Research like this continues to invite us to re-think how computing technologies can intersect with and enlive the world around us. This isn’t going to transform your PC or phone but rather will continue the trend of weaving computation into everything, even more so than the still relatively apparent propagation of the so-called Internet of Things. This technology also reminds us to ask: when memory is so available you can just literally paint it on, what would you do with it? Environmental sensors is really just the tip of the iceberg.
The exploit is just about the worst case scenario. Users don’t even have to connect to a malicious AP and turning off WiFi may not stop an attack. iOS has been patched but it is likely still weeks, if not months or in some cases ever, that Android will receive a patch. I can confirm that Broadcom makes some terrible chips after being stuck running Linux on a Mac for work recently. A coworker still routinely has disconnects and other issues with the same configuration.
I have favored federated systems like Mastodon since day one. A huge barrier to adoption is the network effect, encouraging a high enough density of people you interact with to move to something like this, or any of the numerous predecessors over the years. I am uncertain that this will fair any better than App.net, mentioned in the article, or status.net or so many others no longer around.
Quinn is one of my dear friends, one of a cadre who are scattered about the world. Occasionally I am very fortunate to find myself in the same place, at the same time with them. When those moments occur, it is like little or no time has elapsed. With Quinn, most of the time I enjoy following her thoughts and explorations through her professional output as a journalist. This piece is somewhere in between, a bit like the conversations we have when visiting and yet intersecting with the topics I know to be near and dear to here, security, privacy, and evolving digital norms. Reading this is time well spent.
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The article mentions Berners-Lee receiving the Turing Award, often called the Nobel prize for computing. The really interesting part is the description of Solid, his work to try to crack loose personal data from the central stores where it accumulates today, in order to restore control to users of where and how their data is accessed and used. Efforts along this line aren’t new, as the article notes the are increasingly relevant as traditional protections for online privacy are increasing eroded.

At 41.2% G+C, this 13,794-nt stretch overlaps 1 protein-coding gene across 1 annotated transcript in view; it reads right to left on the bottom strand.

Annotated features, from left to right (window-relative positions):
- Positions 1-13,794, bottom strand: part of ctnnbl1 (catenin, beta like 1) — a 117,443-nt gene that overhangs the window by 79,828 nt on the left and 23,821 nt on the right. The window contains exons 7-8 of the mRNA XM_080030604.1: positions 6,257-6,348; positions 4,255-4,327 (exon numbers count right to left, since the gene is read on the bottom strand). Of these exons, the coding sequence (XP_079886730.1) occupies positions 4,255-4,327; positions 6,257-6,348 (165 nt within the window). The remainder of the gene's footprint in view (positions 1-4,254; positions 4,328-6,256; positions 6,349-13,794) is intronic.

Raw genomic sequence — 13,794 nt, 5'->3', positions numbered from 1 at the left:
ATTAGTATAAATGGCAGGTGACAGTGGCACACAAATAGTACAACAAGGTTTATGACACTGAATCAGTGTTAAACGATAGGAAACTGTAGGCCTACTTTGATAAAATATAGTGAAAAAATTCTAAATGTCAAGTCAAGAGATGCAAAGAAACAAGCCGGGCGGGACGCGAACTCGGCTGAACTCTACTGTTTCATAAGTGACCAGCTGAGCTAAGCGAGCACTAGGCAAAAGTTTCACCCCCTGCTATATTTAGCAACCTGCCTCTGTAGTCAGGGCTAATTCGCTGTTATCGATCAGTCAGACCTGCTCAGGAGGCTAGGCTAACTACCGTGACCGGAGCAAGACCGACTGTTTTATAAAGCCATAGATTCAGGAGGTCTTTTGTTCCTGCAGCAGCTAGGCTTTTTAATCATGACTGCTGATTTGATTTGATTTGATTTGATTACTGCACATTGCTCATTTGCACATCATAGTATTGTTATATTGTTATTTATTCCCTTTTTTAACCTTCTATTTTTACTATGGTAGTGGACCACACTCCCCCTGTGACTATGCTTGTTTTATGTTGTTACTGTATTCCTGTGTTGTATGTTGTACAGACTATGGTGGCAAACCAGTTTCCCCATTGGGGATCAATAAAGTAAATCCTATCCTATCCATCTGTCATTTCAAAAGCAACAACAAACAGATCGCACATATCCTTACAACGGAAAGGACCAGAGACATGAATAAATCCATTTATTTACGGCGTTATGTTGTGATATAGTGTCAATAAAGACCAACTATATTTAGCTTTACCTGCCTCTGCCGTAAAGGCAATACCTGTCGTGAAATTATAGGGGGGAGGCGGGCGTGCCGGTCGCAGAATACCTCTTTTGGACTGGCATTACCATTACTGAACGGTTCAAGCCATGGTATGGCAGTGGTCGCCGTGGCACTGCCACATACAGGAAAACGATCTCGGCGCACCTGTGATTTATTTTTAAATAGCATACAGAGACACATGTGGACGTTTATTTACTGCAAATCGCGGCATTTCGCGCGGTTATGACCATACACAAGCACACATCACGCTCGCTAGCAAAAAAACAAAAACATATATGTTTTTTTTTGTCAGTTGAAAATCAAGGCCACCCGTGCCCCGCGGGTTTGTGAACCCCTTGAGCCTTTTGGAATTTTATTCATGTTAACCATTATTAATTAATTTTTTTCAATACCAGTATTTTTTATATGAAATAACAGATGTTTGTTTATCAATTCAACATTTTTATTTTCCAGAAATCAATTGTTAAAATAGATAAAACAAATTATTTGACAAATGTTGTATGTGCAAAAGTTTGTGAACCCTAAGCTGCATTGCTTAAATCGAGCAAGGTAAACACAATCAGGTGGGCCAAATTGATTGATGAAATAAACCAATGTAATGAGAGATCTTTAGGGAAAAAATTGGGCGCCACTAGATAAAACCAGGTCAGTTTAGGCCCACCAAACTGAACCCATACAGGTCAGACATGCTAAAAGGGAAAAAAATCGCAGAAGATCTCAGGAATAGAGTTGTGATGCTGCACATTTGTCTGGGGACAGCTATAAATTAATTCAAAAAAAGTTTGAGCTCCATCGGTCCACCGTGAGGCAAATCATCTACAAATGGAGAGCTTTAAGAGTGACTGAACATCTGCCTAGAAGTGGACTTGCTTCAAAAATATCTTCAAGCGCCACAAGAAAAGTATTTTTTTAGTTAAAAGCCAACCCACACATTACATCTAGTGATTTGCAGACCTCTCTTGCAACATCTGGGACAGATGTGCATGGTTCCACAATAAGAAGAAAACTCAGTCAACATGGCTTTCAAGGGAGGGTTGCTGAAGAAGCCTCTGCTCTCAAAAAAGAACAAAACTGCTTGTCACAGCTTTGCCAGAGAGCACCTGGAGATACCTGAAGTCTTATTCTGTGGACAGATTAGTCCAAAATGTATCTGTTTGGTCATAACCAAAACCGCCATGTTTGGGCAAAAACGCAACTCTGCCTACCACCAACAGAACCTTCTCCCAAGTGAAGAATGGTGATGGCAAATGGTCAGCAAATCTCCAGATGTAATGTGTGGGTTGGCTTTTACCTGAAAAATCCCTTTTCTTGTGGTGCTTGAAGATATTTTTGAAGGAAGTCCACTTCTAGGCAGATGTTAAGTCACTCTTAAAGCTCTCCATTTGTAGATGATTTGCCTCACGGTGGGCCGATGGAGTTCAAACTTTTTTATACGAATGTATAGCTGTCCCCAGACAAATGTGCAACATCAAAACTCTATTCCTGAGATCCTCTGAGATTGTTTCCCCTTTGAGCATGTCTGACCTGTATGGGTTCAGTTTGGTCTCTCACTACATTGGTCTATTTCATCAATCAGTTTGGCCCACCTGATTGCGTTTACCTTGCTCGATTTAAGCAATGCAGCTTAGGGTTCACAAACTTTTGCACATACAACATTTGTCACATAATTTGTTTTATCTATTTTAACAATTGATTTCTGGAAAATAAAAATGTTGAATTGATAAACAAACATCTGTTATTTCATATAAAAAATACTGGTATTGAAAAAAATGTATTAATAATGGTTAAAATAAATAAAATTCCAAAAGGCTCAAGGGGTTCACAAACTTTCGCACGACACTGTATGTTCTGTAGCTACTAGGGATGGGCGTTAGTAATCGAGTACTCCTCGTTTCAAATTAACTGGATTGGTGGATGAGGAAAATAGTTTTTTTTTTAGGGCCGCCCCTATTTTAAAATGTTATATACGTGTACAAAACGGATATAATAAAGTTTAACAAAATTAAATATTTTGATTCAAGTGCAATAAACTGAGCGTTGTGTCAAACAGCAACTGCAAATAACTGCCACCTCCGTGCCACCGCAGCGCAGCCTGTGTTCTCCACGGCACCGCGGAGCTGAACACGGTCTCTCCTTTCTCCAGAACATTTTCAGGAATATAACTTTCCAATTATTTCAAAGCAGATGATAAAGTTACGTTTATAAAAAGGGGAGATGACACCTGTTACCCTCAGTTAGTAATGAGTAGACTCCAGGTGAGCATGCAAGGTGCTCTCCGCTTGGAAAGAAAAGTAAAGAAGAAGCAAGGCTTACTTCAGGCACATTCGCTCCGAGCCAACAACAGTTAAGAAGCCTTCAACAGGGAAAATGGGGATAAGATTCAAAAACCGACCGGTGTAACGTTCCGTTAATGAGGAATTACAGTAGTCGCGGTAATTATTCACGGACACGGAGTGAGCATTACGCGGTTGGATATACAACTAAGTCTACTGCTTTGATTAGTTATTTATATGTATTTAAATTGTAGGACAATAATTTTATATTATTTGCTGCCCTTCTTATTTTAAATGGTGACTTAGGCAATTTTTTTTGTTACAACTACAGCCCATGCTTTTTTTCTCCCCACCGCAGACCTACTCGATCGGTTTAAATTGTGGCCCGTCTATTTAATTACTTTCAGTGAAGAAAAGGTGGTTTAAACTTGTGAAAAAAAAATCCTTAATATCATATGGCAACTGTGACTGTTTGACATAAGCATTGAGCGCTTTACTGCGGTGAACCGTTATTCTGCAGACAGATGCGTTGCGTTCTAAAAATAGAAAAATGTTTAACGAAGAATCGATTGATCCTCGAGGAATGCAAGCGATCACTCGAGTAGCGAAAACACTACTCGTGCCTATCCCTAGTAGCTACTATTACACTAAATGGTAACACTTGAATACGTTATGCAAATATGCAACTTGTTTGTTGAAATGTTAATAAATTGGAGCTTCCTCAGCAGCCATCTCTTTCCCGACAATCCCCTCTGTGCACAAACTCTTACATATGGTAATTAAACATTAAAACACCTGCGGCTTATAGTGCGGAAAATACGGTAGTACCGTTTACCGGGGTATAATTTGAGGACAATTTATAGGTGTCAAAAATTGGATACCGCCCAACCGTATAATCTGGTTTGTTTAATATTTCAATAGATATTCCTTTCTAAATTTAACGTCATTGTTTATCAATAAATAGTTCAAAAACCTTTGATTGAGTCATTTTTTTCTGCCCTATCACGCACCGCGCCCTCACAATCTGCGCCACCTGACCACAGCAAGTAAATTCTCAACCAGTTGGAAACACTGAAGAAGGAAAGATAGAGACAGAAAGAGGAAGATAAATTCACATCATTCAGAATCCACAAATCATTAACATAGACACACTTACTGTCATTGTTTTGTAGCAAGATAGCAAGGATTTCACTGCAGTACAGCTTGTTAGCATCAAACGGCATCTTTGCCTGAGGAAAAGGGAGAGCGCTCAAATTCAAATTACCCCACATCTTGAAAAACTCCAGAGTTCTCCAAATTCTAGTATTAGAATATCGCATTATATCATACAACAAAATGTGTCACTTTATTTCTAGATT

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The hits keep coming under the new administration and with the new FCC chair. This time, Pai’s FCC has removed a condition of Charter merging with TWC and Bright House Networks. The agency’s thought process reads like the sort of double speak we’ve come to expect: by removing the requirement to provide meaningful access, they ensure the ISPs can focus on providing meaningful access.
Another 450 words on this essay. In the home stretch. Thinking I may try to push through, today, then start editing it.
The proposal in Minnesota still has a few steps before becoming state law. Proponents are definitely capitalizing on the attention garnered by the repeal of the FCC rules. ISPs may not have liked the federal rules, I can almost guarantee that if other states follow suit, they will like it even less. A state level push back could create a minefield that the larger ISPs would have to navigate, likely leading to them taking the most conservative approach rather than incurring the cost of state by state compliance.
I admire Carl Malamud immensely and have had the good fortune to help his efforts over the years. Joe Mullin explains Carl’s latest efforts, to free access to Georgia’s legal code from a $1000+ price take, efforts that have netted him a lawsuit. The article is worth a read for the clear explanation of the basis of the state’s case, a claim that annotations on the code are copyright protected even if the text of the law is unencumbered. This is a difference without distinction since the only available text is the one with the annotations. I don’t see Carl backing down, this is a case worth following.